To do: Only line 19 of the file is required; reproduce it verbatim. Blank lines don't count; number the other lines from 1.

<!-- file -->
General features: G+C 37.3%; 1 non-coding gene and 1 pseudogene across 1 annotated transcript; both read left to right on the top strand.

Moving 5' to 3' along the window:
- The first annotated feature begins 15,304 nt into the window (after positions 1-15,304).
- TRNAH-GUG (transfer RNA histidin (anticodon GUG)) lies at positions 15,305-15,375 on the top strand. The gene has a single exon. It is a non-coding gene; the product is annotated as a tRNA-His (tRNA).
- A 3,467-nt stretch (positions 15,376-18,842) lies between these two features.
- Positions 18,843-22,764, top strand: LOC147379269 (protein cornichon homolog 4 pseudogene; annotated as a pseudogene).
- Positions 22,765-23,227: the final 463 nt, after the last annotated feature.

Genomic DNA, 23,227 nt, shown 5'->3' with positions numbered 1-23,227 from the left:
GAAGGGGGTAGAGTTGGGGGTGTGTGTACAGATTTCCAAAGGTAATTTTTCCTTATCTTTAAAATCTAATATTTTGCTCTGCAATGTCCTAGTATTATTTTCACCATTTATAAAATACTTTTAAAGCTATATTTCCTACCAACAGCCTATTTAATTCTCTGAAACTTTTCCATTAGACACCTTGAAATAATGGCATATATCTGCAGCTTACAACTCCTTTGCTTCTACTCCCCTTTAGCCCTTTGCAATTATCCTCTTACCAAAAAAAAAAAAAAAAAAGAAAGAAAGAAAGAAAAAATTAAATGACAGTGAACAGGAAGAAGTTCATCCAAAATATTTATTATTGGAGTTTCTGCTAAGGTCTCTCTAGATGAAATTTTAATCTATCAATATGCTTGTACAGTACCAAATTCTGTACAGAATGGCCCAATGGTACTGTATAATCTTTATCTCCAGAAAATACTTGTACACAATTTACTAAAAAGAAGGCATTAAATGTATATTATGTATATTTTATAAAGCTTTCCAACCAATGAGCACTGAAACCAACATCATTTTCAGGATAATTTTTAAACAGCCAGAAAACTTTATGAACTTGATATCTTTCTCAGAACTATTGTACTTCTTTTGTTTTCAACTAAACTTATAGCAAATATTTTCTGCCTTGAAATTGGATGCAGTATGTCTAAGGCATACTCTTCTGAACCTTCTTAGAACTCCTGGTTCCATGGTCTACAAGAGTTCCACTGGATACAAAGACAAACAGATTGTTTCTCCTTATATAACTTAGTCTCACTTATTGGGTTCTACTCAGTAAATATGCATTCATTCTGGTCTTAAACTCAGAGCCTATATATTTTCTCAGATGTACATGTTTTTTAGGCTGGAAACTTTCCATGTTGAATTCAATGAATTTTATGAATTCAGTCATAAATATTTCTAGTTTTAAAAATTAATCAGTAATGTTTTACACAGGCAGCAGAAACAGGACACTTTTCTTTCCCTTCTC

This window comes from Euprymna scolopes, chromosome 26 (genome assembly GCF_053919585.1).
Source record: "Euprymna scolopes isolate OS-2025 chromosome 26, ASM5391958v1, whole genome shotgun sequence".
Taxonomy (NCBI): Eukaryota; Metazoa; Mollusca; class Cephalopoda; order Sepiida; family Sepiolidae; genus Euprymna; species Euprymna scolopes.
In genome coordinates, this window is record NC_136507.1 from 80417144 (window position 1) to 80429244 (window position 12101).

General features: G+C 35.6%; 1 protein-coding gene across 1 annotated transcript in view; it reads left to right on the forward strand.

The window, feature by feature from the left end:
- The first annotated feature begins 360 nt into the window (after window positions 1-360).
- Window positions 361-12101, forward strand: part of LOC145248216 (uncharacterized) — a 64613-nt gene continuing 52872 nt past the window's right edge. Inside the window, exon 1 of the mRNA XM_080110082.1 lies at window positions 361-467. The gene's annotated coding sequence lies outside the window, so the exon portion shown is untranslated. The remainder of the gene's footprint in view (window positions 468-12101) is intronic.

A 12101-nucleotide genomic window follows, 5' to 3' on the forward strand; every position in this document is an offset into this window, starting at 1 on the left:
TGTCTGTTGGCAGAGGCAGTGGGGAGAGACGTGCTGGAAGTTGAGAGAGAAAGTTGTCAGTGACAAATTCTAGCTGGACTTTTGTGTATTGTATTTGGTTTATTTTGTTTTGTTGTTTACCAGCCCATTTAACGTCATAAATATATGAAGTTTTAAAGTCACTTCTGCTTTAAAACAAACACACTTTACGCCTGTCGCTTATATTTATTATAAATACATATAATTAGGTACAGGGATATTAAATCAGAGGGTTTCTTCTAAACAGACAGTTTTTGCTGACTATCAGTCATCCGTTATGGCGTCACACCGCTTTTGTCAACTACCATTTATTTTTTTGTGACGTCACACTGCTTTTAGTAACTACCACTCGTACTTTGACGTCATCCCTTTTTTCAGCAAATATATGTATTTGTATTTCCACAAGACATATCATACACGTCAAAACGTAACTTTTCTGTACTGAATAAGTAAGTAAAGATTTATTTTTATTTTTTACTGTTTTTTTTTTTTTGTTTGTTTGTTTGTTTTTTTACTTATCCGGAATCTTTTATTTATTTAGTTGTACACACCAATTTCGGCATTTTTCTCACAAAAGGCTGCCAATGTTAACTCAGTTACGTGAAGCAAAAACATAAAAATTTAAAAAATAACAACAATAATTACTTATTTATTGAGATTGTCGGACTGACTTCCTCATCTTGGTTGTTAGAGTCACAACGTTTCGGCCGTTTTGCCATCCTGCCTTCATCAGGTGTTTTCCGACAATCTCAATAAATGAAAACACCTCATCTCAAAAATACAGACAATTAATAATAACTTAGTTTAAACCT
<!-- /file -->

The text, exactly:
TGTCTGTTGGCAGAGGCAGTGGGGAGAGACGTGCTGGAAGTTGAGAGAGAAAGTTGTCAGTGACAAATTCTAGCTGGACTTTTGTGTATTGTATTTGGTTTATTTTGTTTTGTTGTTTACCAGCCCATTTAACGTCATAAATATATGAAGTTTTAAAGTCACTTCTGCTTTAAAACAAACACACTTTACGCCTGTCGCTTATATTTATTATAAATACATATAATTAGGTACAGGGATATTAAATCAGAGGGTTTCTTCTAAACAGACAGTTTTTGCTGACTATCAGTCATCCGTTATGGCGTCACACCGCTTTTGTCAACTACCATTTATTTTTTTGTGACGTCACACTGCTTTTAGTAACTACCACTCGTACTTTGACGTCATCCCTTTTTTCAGCAAATATATGTATTTGTATTTCCACAAGACATATCATACACGTCAAAACGTAACTTTTCTGTACTGAATAAGTAAGTAAAGATTTATTTTTATTTTTTACTGTTTTTTTTTTTTTGTTTGTTTGTTTGTTTTTTTACTTATCCGGAATCTTTTATTTATTTAGTTGTACACACCAATTTCGGCATTTTTCTCACAAAAGGCTGCCAATGTTAACTCAGTTACGTGAAGCAAAAACATAAAAATTTAAAAAATAACAACAATAATTACTTATTTATTGAGATTGTCGGACTGACTTCCTCATCTTGGTTGTTAGAGTCACAACGTTTCGGCCGTTTTGCCATCCTGCCTTCATCAGGTGTTTTCCGACAATCTCAATAAATGAAAACACCTCATCTCAAAAATACAGACAATTAATAATAACTTAGTTTAAACCT